To help you with step two of the flight bag selection process-actually looking at bags-we examined some of the best-known and most popular flight bags, and that we felt were durable enough to buy with an expectation that they will hold up as you toss them around over the years.
Brightlines FLEX system allows a pilot to combine various modules to create a flight bag that fits his or her needs. Starting with the $96, ultrathin B-Zero Slim bag that is the lines basic Pocket Cap Front and Flat Cap Rear zipped together, the line progresses, by adding various size center sections and side pockets, up to the B18 Hangar bag, priced at $319.
According to Brightline, the hub of the FLEX system is the Pocket Cap Front, which has three main pockets and six secondary pockets for the pilot to store cords, cables, chargers, batteries and so forth for electronic gear as well as a fuel sampler, multi-tool and small flashlight. The various center sections include movable dividers. Side pockets vary from something for holding pens to one that Brightline says will hold any handheld radio.
While pricey, we like that the modular system allows a user to start small and buy additional modules as the need arises, as well as to make a big bag smaller for a flight where weight or available space will be a consideration.
Brightline offers a three-year warranty.
Sportys Flight Gear line of pilot bags is attractively priced and, we think, extensive enough to have a bag that will fit most any pilots needs. Starting with a padded headset case for $19.95, it includes seven more cases, topping out with the large Flight Gear Navigator Bag at only $99.95.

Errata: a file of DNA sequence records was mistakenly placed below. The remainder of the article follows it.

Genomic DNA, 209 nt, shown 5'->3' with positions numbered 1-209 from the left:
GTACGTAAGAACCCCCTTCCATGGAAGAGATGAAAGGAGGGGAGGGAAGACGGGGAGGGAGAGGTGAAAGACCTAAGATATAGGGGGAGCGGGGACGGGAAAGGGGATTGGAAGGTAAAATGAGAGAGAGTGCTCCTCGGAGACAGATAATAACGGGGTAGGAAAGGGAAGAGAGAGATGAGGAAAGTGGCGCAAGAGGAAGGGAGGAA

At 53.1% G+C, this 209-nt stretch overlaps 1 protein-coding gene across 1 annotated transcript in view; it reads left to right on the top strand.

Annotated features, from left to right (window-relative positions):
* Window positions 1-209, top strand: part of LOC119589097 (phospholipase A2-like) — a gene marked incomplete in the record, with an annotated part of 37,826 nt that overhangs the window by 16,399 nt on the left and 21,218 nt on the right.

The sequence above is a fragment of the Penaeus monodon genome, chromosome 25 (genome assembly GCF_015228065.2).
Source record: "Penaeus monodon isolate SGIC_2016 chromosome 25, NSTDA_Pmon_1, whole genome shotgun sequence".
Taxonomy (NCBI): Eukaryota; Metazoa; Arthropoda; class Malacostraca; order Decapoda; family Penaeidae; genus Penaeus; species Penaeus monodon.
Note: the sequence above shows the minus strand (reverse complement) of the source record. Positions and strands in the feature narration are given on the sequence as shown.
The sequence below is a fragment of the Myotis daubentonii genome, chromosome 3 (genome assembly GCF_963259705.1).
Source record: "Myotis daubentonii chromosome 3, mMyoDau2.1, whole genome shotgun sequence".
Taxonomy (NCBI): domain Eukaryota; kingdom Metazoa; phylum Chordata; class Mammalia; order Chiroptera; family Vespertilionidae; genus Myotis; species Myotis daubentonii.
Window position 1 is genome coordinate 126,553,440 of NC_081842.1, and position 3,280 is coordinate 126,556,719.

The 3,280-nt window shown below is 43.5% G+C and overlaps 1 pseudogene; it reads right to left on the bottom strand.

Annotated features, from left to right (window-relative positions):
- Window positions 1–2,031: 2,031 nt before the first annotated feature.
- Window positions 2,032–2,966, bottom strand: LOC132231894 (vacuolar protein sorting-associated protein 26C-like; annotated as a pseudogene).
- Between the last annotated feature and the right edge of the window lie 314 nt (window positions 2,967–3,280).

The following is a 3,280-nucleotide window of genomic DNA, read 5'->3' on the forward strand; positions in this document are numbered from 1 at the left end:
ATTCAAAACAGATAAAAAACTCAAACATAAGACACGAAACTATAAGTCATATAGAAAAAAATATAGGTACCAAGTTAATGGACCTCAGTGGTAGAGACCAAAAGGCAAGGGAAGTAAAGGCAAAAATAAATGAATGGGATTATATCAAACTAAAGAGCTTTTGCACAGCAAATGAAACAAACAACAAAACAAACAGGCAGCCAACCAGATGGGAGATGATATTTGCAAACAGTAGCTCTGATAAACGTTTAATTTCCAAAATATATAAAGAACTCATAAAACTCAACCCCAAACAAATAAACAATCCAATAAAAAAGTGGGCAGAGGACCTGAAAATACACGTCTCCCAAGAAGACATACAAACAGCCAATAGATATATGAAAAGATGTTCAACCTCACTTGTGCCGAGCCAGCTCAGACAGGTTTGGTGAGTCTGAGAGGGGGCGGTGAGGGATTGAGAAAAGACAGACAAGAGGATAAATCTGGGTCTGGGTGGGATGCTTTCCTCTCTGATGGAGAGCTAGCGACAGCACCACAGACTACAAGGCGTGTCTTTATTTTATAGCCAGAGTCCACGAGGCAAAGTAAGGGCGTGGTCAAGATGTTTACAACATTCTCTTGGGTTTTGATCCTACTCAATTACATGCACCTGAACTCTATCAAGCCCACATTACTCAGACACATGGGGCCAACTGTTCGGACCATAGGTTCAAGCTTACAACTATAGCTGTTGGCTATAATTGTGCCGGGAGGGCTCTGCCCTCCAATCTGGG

We spent some time with three of the bags. The Mission Bag, priced at $62.95, is 10x8x13 inches and is designed for tight cockpits where you may only be able to get at the bag through the top. Its centered around a large center compartment that can be accessed through a top zipper flap or a side zipper that opens up the entire bag. It also has two zipper compartments on the front and small pouches on one side.
For a little less money ($59.95), Sportys Crosswind Bag is larger (15x9x9.5 inches) and offers a large center compartment and dedicated headset compartment. Sportys says that the bag was designed for student pilots by the student pilots in its flight school. It has the space for most things a VFR pilot will need and there are enough dividers and compartments to keep things organized.
Sportys top-of-the-line bag is the $99.95 Navigator. At 10x22x11 inches, its more than just a Crosswind bag on steroids. It has a padded headset and padded tablet pocket as well as hideaway headset pockets that are accessed from the outside. There are four additional external pockets of varying sizes and shapes as well as fuel sampler-sized pouches so anything from power cords and batteries to large writing tablets can be carried.
Sportys posts photos of its product testing. They show a bag filled with bricks to test the straps; it was then dropped from 50 feet to see if it would break (it didnt) and left out in the rain to show that the contents wouldnt get wet. We like the design, durability and competitive price of Sportys flight bags.